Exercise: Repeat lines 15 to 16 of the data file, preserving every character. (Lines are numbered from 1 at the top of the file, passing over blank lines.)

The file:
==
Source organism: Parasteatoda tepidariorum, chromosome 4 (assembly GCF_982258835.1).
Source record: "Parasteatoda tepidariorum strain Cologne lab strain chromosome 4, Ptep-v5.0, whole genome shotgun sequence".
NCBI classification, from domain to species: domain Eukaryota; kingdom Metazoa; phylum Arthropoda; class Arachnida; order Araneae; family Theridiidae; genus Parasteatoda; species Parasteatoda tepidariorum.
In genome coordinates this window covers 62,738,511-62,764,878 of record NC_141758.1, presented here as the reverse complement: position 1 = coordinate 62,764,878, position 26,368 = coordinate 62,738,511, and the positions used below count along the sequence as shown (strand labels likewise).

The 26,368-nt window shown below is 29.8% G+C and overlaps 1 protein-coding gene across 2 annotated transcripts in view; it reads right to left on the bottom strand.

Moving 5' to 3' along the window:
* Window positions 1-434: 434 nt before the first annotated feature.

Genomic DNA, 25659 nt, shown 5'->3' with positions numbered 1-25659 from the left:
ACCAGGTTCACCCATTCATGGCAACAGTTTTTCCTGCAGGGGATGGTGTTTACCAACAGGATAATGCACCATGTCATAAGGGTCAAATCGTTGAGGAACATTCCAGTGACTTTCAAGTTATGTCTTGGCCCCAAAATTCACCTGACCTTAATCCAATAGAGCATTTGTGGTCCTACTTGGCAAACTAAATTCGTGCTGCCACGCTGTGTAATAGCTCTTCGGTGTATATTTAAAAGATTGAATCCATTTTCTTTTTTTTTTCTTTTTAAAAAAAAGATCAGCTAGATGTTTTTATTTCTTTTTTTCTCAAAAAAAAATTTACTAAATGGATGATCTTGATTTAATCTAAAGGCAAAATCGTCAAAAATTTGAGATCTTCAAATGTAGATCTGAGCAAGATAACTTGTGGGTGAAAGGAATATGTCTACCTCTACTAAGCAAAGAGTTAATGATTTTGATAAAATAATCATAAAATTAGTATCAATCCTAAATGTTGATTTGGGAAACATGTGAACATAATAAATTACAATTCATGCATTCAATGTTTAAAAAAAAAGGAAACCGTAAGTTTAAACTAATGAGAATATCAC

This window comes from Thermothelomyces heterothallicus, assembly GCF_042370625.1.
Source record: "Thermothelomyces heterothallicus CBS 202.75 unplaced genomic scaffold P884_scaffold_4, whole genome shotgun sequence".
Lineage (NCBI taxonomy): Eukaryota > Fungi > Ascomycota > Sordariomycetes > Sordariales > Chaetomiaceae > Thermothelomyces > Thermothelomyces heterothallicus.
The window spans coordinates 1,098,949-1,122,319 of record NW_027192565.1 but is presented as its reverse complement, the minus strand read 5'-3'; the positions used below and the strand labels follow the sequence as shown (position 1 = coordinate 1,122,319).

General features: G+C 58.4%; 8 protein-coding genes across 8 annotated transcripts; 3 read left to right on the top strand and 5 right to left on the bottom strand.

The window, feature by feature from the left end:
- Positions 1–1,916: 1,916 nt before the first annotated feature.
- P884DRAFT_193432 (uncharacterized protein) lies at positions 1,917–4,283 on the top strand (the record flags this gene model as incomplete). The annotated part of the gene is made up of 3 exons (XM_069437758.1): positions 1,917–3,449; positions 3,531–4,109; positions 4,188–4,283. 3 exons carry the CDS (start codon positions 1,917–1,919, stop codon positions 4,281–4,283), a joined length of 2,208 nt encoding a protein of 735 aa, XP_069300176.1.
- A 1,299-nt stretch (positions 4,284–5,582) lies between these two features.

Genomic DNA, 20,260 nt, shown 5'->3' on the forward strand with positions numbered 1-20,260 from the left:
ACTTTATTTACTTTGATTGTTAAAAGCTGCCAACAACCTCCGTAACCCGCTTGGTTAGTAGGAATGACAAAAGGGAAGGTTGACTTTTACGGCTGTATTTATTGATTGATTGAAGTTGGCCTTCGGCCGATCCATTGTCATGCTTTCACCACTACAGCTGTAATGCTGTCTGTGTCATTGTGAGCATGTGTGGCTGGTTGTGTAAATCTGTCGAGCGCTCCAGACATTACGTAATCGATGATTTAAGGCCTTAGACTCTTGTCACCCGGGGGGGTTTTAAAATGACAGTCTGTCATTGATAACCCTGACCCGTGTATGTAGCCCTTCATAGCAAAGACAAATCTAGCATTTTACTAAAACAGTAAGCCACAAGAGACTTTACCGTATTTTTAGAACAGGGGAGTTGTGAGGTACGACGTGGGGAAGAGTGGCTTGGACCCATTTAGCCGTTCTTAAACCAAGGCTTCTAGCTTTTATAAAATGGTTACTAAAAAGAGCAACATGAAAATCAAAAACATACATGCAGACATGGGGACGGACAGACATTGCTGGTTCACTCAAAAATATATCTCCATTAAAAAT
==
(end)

The window, feature by feature from the left end:
- Positions 1–1,916: 1,916 nt before the first annotated feature.